Advocacy groups and researchers who have studied Kratom for years argue that this is not the time to be closing the door on any possible new treatments or preventions. With daily fatalities due to opioids exceeding those from automobile accidents, it is clear that new approaches and solutions to the opioid epidemic are needed.
Instead, the FDA recommendation to the Drug Enforcement Agency (DEA) to schedule (as in, effectively ban) Kratom and its alkaloids threatens fledgling efforts by researchers to investigate the alkaloids as potential new pain treatments, would hinder scientific advances as well as crucial preclinical and clinical studies.
Given that surveys suggest millions of Kratom users purchase products in the U.S. as a preferred therapy for a variety of disorders including as a path and maintenance strategy away from opioids, banning lawful sale will put many at risk of resuming licit or illicit opioid use.
In February 2018, the FDA commissioner released a statement declaring products derived from the leaves of the Southeast Asian tree Mitragyna speciosa (Kratom) and its alkaloids mitragynine and 7-hydroxymitragynine as opioids similar to morphine and heroin.
The justification was primarily based on a computer model, the Public Health Assessment via Structure Elucidation (PHASE), which is a “novel” approach with little application and no validation data published.
In the case of Kratom, the FDA appears to be lacking transparency, with Commissioner Scott Gottlieb publicly attributing “scores of deaths” to Kratom consumption. In reality, FDA has identified 44 case reports worldwide over more than a decade; all but one involved consumption of other drugs or substances that can be causative in a fatality.
These “findings” make it unclear if Kratom is responsible for even just that one death, much less any other. To get some perspective, compare that one case over more than a decade to the 115 deaths each day in the U.S. from opioid overdoses.
So what do we know about Kratom?
The alkaloids naturally occurring in Kratom are not classic opioids like morphine or heroin. This is why Kratom consumption does not lead to classic opioid symptoms, such as the feared respiratory depression, which is often the cause of death for opioids like morphine and fentanyl.
Of note, none of the 44 deaths that involved Kratom were from respiratory failure and there has been no observation in the literature that Kratom users experienced respiratory depression.
Surveys and observational studies have indicated the majority of Kratom users in the U.S. use the powdered leaves for alleviation of mild to moderate acute or chronic pain as well as for an emotional or mental condition.
A smaller number of users indicated that they consume Kratom to mitigate withdrawal symptoms from illicit or prescription drug dependence. The fact that doses used between these different indications did not differ suggests a low likelihood for dependence development.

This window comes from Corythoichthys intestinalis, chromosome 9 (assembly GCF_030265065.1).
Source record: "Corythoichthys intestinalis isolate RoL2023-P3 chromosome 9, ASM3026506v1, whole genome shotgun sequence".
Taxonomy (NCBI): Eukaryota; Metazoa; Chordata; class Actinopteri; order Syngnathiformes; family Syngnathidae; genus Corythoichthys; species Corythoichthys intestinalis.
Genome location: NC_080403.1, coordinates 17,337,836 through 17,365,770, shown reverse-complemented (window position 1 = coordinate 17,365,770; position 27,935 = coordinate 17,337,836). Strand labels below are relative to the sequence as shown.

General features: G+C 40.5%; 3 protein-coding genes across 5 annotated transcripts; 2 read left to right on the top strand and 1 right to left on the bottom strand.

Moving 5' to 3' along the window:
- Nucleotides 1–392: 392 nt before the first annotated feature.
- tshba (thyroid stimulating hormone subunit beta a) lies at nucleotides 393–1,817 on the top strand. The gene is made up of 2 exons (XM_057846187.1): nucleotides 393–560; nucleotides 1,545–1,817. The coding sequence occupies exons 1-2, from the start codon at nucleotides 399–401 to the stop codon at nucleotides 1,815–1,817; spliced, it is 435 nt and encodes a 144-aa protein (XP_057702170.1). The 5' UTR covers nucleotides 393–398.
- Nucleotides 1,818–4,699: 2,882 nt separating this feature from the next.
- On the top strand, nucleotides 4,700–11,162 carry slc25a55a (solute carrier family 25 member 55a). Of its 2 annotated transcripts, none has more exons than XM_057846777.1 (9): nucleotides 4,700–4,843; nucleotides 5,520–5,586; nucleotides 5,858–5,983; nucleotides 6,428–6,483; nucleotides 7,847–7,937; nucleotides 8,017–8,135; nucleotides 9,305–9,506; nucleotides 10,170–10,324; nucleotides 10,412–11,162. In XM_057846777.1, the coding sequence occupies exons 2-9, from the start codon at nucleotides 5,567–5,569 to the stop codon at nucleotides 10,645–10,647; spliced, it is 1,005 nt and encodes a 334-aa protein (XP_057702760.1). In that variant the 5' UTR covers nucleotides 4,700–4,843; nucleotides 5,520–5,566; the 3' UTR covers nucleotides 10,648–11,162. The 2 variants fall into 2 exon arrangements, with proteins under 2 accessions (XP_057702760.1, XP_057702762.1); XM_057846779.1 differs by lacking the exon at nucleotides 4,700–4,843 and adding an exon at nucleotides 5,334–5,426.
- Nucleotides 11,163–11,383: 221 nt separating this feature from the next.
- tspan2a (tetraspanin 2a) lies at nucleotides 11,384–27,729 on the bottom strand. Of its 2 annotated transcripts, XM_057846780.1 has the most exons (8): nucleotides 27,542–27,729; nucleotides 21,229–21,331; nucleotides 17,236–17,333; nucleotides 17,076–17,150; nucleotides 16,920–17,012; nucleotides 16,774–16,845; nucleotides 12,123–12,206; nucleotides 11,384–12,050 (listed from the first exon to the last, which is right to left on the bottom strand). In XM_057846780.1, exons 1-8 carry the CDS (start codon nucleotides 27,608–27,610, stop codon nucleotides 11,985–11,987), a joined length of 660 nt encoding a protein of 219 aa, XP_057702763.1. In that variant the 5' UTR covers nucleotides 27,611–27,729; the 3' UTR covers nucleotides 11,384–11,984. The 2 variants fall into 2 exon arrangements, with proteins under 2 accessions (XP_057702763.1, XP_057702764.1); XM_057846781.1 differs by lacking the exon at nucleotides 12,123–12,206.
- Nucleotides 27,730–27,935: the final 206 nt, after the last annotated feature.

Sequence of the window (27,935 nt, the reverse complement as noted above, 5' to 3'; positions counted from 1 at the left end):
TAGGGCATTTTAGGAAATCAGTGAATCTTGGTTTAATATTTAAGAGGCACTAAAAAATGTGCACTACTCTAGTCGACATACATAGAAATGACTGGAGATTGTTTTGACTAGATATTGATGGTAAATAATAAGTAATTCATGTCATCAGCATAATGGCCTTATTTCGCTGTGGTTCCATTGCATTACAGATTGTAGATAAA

Nonetheless, the FDA issued an import alert, based on the assertion that Kratom is dangerous, thus permitting automatic detention of Kratom materials without physical examination.
The alert has resulted in several imports of Kratom products being seized at ports and has forced many consumers to obtain products through internet distributors that may be located outside the country.
The recent salmonella contamination of Kratom products highlights the risks associated with inconsistent enforcement of the mandatory 2007 Current Good Manufacturing Practice (CGMP) rule for dietary supplements by the FDA.
The import alert combined with a failure to treat Kratom leaves as a dietary supplement and enforce CGMP regulations has forced Kratom products into an underground, grey market that permits adulterated and substandard products to flourish while driving legitimate products out of the marketplace.
The FDA should consider that Kratom fits right into the current push in Washington to allow for creative approaches for treatment of pain and opioid addiction. As current research and epidemiological studies indicate, Kratom use in the U.S. is on the rise.
It is in the interest of public health to take an approach to regulating Kratom products that permits ongoing access to Kratom but with oversight as is provided for other dietary supplements. The FDA has the ability to enforce appropriate quality controls for Kratom, ensuring consumers have access to products manufactured properly, rather than scheduling Kratom and forcing consumers to unregulated, illicit markets.
Paula N. Brown, Ph.D., is director of applied research, BC Institute of Technology, Canada research chair, Phytoanalytics and adjunct professor of biology, University of British Columbia.
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July 2, 2018 | AKA